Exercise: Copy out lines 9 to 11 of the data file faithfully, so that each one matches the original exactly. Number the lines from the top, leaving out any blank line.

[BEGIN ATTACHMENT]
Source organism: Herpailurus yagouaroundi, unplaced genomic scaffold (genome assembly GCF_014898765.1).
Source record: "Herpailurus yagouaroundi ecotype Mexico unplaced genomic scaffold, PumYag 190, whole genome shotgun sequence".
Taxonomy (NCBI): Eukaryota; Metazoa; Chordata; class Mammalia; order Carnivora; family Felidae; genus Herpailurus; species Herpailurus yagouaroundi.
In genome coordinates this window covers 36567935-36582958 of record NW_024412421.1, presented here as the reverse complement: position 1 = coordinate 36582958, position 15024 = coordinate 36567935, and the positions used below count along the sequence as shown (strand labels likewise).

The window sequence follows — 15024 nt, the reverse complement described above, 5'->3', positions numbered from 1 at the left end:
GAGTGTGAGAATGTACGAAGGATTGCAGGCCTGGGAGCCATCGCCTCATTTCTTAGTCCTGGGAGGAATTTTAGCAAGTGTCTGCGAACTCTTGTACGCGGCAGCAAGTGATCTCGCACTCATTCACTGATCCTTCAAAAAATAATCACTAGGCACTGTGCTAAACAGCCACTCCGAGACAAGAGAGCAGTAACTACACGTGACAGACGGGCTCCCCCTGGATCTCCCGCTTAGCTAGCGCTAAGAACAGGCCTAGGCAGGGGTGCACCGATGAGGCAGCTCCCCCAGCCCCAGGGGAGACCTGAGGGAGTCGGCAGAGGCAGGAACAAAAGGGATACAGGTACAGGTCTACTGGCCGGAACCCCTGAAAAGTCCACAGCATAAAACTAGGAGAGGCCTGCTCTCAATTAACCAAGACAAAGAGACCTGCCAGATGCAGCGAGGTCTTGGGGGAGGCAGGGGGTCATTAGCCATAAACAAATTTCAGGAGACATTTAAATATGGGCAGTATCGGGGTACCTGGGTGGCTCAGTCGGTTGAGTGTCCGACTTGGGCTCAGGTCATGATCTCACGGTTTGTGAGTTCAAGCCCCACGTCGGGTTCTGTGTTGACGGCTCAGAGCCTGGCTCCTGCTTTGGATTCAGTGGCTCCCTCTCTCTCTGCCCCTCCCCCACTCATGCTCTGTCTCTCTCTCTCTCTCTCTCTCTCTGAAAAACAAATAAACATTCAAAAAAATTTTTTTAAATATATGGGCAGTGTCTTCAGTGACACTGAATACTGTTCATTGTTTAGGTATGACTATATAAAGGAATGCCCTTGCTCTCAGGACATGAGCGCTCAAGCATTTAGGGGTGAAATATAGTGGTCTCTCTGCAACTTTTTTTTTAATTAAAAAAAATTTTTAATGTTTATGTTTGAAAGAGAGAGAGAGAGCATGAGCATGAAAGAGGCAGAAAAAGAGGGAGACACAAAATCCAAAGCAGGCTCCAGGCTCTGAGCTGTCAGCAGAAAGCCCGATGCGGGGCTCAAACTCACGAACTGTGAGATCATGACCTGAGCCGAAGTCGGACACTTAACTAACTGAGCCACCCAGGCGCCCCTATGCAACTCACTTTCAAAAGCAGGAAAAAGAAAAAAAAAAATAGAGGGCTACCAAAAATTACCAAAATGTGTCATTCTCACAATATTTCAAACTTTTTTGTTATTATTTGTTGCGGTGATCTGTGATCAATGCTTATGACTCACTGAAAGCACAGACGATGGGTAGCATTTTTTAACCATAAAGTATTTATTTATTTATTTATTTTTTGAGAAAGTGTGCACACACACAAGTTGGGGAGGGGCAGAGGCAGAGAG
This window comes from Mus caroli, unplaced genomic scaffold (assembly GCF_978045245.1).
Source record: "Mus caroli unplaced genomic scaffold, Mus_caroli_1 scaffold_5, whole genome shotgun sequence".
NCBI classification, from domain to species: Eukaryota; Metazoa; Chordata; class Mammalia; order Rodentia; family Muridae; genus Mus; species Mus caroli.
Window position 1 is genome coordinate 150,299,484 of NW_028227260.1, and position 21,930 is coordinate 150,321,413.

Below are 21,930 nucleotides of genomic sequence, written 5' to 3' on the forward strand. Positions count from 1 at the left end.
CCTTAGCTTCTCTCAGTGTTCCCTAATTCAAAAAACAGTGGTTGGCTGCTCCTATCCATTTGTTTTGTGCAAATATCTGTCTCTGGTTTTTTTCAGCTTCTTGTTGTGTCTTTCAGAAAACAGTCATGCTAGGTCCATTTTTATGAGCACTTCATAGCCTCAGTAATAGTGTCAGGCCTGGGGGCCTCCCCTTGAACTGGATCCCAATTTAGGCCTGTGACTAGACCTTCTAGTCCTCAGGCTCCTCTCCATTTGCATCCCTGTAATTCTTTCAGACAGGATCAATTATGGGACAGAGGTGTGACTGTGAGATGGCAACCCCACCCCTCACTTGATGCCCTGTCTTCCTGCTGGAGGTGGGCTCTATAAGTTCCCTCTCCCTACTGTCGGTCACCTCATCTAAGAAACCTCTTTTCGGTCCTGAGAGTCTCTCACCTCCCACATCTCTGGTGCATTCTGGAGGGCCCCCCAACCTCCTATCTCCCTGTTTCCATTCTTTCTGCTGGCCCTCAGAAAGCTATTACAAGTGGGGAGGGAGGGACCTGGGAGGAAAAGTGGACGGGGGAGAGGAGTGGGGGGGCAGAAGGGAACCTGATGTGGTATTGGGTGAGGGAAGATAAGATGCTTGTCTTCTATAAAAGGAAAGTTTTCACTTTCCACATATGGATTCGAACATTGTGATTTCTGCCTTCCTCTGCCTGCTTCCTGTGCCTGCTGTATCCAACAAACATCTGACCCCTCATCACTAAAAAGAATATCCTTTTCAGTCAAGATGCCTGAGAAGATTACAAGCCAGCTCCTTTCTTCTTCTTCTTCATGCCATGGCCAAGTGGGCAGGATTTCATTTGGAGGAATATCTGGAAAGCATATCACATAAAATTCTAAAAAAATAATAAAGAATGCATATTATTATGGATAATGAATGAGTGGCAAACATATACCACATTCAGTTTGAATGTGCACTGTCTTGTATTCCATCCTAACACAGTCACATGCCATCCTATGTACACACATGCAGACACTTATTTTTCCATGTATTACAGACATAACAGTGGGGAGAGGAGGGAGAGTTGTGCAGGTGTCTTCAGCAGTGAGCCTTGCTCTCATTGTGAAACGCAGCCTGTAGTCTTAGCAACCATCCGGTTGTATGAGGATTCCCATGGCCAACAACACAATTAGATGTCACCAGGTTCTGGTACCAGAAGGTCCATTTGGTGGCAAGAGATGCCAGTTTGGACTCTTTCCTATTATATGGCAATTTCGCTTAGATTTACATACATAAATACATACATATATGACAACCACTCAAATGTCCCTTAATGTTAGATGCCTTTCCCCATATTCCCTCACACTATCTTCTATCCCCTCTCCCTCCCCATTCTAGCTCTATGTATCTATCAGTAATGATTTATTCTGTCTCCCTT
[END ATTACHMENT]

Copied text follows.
NCBI classification, from domain to species: Eukaryota; Metazoa; Chordata; class Mammalia; order Rodentia; family Muridae; genus Mus; species Mus caroli.
Window position 1 is genome coordinate 150,299,484 of NW_028227260.1, and position 21,930 is coordinate 150,321,413.

Below are 21,930 nucleotides of genomic sequence, written 5' to 3' on the forward strand. Positions count from 1 at the left end.